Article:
All freshmen at Mount Michael are required to take an introductory speech course. The basics of public speaking — including projection, diction, physical expression, speech structure, and speech writing — are taught. The types of speeches performed in this class include demonstrative, informative, persuasive, dinner speeches, etc. (Two semesters; 2 credit hours per semester)
Advanced (Competitive) Speech:
This two-credit course is designed for students of any grade level who want to further develop their public speaking skills by preparing for and competing in area speech tournaments. The class and practice sessions meet weekly before school, after school, or in the evenings. Students are expected to participate in six or more weekend speech tournaments in late fall and winter, and practice outside of class. Students choose from among 10 areas of competitive speech, focusing either on performance (e.g. duet acting, dramatic, poetry or humorous interpretation) or oratory (e.g. persuasive, informative or extemporaneous speaking). Many students choose more than one event. Oratory events will also help students develop their writing and researching skills. Students, including freshmen, may enroll for as many years as they wish to compete. (2 semesters, 2 credit hours per semester)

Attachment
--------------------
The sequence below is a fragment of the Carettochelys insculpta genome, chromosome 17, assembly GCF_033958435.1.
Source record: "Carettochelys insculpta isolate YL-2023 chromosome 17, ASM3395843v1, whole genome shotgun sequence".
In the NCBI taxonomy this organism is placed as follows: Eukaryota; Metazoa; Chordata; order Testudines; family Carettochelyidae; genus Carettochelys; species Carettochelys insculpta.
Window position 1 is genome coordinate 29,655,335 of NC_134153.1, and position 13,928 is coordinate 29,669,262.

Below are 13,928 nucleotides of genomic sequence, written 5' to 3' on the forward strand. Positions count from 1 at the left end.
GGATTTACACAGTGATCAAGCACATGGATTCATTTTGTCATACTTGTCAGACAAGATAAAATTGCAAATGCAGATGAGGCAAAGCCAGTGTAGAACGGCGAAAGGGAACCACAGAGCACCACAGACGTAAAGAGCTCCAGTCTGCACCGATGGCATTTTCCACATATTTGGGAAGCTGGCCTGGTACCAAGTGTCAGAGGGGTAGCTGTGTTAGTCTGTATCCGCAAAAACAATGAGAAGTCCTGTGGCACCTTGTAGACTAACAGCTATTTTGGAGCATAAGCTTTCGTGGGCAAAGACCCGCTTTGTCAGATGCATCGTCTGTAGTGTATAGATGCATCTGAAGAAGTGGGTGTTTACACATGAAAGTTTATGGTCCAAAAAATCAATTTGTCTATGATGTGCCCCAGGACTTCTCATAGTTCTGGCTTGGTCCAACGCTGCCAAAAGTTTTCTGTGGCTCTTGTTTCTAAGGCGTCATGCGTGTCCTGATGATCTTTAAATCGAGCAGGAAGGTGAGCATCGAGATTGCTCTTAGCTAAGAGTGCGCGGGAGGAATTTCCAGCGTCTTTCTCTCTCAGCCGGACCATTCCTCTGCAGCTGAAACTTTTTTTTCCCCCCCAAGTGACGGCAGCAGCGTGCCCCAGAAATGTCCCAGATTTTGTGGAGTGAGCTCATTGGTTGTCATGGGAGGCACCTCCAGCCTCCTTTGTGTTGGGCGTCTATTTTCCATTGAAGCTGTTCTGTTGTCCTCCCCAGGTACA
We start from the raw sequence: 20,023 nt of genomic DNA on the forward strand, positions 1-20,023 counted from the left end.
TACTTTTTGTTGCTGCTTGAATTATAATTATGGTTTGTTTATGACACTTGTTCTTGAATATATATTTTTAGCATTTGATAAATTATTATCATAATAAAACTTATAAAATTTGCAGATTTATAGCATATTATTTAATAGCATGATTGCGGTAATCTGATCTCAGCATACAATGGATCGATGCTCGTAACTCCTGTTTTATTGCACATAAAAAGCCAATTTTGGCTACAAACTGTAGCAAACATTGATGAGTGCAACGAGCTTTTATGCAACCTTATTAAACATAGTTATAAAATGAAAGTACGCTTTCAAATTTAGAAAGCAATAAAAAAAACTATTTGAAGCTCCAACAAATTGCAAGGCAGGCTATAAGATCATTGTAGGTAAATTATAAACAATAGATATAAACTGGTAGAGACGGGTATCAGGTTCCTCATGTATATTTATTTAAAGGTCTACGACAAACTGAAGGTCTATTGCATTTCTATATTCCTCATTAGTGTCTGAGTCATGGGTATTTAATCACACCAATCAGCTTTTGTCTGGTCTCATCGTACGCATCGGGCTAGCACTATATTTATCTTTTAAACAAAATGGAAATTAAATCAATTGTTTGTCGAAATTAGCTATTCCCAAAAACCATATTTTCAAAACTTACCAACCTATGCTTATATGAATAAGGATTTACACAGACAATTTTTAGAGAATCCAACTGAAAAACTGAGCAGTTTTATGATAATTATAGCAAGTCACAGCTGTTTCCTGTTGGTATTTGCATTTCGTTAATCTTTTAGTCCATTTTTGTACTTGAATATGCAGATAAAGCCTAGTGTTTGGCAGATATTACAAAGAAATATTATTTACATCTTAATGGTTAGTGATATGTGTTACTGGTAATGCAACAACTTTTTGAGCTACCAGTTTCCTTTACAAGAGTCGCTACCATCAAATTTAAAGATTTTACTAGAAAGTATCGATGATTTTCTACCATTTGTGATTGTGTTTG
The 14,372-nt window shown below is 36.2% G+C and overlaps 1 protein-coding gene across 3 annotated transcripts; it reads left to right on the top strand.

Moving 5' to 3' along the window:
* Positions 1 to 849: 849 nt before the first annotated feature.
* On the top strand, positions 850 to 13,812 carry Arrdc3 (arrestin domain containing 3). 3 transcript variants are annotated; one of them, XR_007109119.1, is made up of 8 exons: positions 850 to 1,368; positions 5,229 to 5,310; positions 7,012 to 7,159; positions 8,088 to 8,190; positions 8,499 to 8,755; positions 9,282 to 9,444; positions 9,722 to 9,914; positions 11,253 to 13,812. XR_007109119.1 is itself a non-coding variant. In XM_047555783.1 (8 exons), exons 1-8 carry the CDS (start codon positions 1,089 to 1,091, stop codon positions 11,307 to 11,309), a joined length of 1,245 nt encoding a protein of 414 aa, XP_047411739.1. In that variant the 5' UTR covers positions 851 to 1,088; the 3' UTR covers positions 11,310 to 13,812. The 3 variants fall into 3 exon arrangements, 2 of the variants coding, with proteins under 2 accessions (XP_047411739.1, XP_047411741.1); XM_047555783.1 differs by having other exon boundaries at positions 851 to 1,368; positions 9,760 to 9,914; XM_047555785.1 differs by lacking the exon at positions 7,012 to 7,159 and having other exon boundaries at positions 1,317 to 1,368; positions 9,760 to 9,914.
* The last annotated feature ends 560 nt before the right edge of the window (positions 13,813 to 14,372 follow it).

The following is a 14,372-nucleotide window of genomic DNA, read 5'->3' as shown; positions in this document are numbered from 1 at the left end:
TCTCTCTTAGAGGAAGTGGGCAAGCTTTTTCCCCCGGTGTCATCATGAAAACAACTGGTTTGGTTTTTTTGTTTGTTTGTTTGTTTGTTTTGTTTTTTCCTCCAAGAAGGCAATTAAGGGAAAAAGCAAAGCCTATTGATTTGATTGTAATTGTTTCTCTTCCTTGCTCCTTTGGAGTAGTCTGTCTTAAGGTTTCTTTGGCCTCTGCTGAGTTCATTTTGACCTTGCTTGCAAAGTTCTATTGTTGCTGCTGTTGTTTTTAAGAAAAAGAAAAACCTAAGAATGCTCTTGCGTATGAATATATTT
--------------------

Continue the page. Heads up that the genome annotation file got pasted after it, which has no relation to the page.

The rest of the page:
The journalism courses are offered as electives starting at the sophomore level. The primary focus of these courses is to develop students in the areas of journalistic writing, photography, newspaper design and layout, and yearbook design and layout. The students also have an opportunity to compete against students from other schools in several journalism competitions sponsored by Creighton University and the University of Nebraska – Lincoln.